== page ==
The Slashdot effect is what happens to a web site when it is referenced on Slashdot. Many web sites are unable to handle the load correctly, as the very large readership of Slashdot tries to connect to the linked site.

I thought that the Slashdot effect was more or less a thing of the past, but this just happened to the Perimeter Institute (PI), following the publication of a post entitled “Lectures on the Frontier of Physics”. Currently, the PI web site only displays the following:

Thank you for visiting Perimeter Institute.

The website is under heavy load at present due to the popularity of announcements regarding the appointment of Neil Turok as Executive Director of PI, as well as awareness of PI’s online public lecture series – as reported on Slashdot and other sources.

Please visit again when traffic is back to normal.

Thank you.

Hopefully, traffic will soon return to normal, because the agenda looked quite promising. The Slashdot story cites:

Presentations include Neil Turok’s ‘What Banged?,’ John Ellis with ‘The Large Hadron Collider,’ Nima Arkani-Hamed with ‘Fundamental Physics in 2010,’ Paul Steinhardt with ‘Impossible Crystals,’ Edward Witten with ‘The Quest for Supersymmetry,’ Seth Lloyd with ‘Programming the Universe,’ Anton Zeilinger with ‘From Einstein to Quantum Information,’ Raymond Laflamme with ‘Harnessing the Quantum World,’ and many other talks. The presentations feature a split-screen presentation with the guest speaker in one frame and their full-frame graphics in the other.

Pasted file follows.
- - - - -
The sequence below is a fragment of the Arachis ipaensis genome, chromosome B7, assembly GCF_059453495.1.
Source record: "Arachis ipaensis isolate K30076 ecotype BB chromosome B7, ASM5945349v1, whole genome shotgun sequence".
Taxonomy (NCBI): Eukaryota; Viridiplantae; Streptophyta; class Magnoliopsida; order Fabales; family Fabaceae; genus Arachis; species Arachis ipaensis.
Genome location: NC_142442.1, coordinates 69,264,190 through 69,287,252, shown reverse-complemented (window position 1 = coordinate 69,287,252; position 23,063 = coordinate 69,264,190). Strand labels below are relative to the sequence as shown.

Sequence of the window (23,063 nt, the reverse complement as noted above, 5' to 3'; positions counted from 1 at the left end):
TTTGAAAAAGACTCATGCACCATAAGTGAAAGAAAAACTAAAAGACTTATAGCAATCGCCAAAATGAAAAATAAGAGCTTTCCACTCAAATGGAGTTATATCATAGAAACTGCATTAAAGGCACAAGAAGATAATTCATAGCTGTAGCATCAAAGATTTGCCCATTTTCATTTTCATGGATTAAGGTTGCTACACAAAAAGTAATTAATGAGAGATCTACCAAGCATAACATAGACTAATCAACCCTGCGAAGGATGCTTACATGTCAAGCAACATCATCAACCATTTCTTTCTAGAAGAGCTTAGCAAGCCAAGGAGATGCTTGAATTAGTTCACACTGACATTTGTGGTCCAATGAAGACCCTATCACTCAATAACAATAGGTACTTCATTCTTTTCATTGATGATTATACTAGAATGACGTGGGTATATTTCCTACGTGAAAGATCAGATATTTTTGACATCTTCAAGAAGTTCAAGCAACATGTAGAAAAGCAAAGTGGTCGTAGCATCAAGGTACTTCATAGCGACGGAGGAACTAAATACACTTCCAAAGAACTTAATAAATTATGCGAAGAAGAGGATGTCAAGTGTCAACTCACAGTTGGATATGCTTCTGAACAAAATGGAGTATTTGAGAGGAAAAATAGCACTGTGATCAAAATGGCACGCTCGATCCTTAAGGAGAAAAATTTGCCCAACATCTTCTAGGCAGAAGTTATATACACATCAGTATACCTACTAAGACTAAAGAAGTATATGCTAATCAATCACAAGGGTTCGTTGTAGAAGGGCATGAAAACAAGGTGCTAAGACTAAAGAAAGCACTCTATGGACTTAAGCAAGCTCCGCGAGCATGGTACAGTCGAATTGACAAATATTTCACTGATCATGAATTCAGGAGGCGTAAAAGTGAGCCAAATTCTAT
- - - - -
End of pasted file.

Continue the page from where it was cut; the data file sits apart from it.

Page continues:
Can we improve HTTP?

This kind of experience is a reminder that HTTP is a really simple protocol, one where no attempt whatsoever is made to offer some kind of proximity caching. I wonder if it’s possible to retrofit P2P proximity caching technologies into the more bare-bones HTTP? Does anybody know of any such research? The idea, obviously, would be to have nodes that are closer to the client act as content proxies, thereby offloading the original server.

The problem, of course, is that much of the content on the Internet is dynamic and hard to cache. That’s the reason it’s an interesting question 🙂


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